The Internet of Things (IoT) is the next step in leveraging the technology that smartphones have made available. The cost efficiencies of smartphone technologies have resulted in the potential deployment of a number of other generic devices that use low-powered network connections as an alternative. These are the class of devices now known as IoT—devices that weren’t previously on a network, although they might’ve had limited embedded computational ability.
Enabling the Digital Building
IoT solutions expand the digital world to buildings and infrastructure that are serviced by future energy deployments but which were previously not remotely accessible. Power sensors provide the ability to determine power-related failures in these future energy deployments within buildings. These deployments are typically distributed around multiple physical locations. Previously, when an outage occurred at a location, the immediate cause wasn’t readily known because there was no out-of-band verification available to determine which part of the future energy plant on site had failed.
This obviously becomes a large problem for providers of future energy solutions as many of these sites are potentially unmanned. When an outage occurs, the operations center of an energy provider needs analytics to determine how to restore services in the shortest possible time frame as well as to reduce any negative business consequences. The problem for energy providers is that a significant number of rolling wheels call-outs are redundant, especially when an inappropriate resource is dispatched.
It is thus reasonable to enable digital buildings utilizing IoT technology!
IoT Power Management Solutions
An IoT power management solution provides the ability to distinguish the problem domain of an outage. While the rolling wheels call-out costs associated with this may vary by type of outage, it contributes significantly to the operational budget for providing support and maintenance. This type of solution endeavors to optimize those associated costs by determining the cause of the outage.
When the outage is indirectly related to a loss of power, during a significant number of the remaining outages, technicians may power-cycle equipment to return service. This generally relates to networking hardware and software issues in computers, which is a headache in the majority of deployments.
As an example, the firmware for some equipment may lock up. A key feature of IoT power management is the ability to remotely recycle the input power of the attached equipment, including PLCs. The IoT device will thus be able to clear these basic faults without the requirement of a remote-hands or rolling-wheels visit.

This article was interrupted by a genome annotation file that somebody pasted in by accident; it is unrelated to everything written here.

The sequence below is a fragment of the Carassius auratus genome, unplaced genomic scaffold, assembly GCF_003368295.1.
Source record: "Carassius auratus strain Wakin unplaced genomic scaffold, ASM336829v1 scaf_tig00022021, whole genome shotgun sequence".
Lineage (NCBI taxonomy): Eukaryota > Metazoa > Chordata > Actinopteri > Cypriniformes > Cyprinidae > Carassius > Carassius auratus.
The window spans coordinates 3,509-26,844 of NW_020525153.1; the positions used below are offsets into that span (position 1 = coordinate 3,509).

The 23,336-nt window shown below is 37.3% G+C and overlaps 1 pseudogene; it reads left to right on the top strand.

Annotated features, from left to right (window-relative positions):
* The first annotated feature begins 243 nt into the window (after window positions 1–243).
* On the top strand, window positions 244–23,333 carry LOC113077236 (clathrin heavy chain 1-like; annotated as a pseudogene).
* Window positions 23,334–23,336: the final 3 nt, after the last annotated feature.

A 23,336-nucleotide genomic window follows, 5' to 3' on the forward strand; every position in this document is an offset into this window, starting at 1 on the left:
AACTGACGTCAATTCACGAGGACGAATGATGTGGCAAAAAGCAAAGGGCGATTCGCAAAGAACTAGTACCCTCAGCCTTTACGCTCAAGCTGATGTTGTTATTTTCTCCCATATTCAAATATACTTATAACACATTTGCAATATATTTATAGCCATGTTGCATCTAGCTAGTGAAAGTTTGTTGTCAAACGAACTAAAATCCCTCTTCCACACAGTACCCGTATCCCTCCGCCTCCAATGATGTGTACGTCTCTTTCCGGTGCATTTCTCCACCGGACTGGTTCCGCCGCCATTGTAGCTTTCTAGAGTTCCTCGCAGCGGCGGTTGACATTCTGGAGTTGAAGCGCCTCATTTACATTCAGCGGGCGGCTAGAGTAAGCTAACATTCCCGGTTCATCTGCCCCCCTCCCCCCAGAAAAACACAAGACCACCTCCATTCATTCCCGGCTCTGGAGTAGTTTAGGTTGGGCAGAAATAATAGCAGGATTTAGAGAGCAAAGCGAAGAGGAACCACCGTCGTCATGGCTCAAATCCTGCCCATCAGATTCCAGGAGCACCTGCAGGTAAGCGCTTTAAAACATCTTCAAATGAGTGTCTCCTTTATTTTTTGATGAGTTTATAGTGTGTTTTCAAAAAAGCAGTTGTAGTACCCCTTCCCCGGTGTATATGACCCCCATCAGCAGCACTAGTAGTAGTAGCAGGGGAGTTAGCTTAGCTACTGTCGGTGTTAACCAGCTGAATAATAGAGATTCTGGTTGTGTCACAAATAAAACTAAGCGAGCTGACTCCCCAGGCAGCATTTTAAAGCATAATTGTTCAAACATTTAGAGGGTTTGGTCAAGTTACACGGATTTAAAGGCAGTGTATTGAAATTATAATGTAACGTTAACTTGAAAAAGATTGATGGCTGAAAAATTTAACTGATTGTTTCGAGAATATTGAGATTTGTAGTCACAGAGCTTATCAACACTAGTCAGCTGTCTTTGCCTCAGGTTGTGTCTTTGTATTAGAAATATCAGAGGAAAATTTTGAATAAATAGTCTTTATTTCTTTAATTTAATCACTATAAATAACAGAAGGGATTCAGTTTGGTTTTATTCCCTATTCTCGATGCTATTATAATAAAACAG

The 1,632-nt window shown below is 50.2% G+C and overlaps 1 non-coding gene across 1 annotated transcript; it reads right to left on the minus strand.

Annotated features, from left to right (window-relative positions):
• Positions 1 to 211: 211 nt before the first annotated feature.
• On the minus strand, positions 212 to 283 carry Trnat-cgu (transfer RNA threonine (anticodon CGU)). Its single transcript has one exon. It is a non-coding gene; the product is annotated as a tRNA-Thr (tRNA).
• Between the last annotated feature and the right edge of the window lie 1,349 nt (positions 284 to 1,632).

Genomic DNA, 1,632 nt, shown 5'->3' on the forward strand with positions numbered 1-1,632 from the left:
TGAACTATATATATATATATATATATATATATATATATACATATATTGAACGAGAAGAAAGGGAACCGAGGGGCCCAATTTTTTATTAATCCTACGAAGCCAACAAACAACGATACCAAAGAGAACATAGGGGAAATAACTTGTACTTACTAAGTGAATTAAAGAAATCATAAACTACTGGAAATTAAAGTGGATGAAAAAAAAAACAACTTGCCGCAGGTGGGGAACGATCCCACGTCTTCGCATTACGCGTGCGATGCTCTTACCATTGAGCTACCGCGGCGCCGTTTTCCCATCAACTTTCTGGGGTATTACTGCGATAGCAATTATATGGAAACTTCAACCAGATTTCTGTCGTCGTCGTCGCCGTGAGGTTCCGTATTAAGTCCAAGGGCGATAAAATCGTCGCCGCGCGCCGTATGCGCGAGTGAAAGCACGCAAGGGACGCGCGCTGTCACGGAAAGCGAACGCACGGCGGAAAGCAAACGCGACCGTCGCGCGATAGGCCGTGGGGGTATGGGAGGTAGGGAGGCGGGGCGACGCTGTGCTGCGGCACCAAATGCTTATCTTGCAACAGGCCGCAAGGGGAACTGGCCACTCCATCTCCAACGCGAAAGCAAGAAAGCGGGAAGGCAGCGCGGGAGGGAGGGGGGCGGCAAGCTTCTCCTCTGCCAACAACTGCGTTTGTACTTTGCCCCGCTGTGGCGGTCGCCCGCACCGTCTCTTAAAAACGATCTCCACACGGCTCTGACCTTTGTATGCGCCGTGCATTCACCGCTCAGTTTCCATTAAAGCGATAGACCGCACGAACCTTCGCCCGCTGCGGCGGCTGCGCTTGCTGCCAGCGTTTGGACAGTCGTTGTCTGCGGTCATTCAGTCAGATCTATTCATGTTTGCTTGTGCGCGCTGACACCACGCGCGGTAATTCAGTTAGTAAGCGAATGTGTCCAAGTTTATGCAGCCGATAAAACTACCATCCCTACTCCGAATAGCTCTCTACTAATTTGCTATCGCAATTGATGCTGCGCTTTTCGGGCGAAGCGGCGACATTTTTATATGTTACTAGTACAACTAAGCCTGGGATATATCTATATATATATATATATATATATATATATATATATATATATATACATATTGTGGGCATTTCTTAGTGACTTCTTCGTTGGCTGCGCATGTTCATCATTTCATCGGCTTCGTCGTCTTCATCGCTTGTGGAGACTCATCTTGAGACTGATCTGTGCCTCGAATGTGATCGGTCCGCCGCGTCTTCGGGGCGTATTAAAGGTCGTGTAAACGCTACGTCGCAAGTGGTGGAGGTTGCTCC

Increased customer satisfaction and availability levels are benefits that can be derived from accurate service-level reporting. The portal reports the monthly SLA percentage uptime to an accuracy of three decimals for both the utility-side power and the equipment-side power.
Using Other IoT Technologies for Building Automation Systems
Often, when future energy is deployed to a location such as an office block, there’s a requirement to transform that building into a digital one. These digital buildings are a perfect use case for IoT, going beyond mere power management. While the people who populate buildings have connected themselves to the Internet and the digital world using a vast number of social and digital services, the buildings themselves have remained largely unchanged. IoT becomes the digital building enabler.
Here’s an example from my personal experience and a picture of how digitizing scenario could have improved it. In a building of more than 100 rooms, people were complaining about the air conditioning comfort levels. The service personnel manually read the temperature levels in each room to determine whether the complaints had merit. In a digital building, there would be a temperature and humidity sensor in each room. The service personnel would be automatically notified at a certain time (e.g. 9:00 am) when a room isn’t at the required comfort levels. They could then proactively dispatch maintenance crews to resolve cooling issues. The analytics from the sensors could be used to minimize the power being used by the cooling system as to be cost-effective.
In many buildings, smoke alarms need to be manually tested. Often, the battery in the unit has failed or the wired connection to the central control panel has become disconnected. In a digital building, a smoke sensor has an online and real-time diagnosis and notification. The smoke sensor can also be connected to sounders. In this type of digital building, the statuses of all the smoke sensors are always known and thus safer.
In a modern building, and especially in a digital one, space is at a premium. Many companies want to optimize occupancy by having the minimum amount of floor space allocated, as this saves money. A mechanism to achieve this is to “hot desk.” In a hot desk environment, people aren’t allocated permanent desks but instead use a desk on demand and when available. Thus, a company can allocate and use approximately only 60 percent of the floor space they’d previously used. To achieve this occupancy, the occupancy of each desk needs to be measured and recorded. In a digital building, IoT occupancy sensors can record individual desk or room occupancy.
Most buildings have fire doors. These fire doors can be fitted with an IoT door sensor that triggers their use and automatically sends notifications.
Besides the above practical examples, a multitude of potential use cases for IoT within digital buildings can be imagined. Nonetheless, the resulting IoT solutions to those problems need to be determined and driven by business requirements.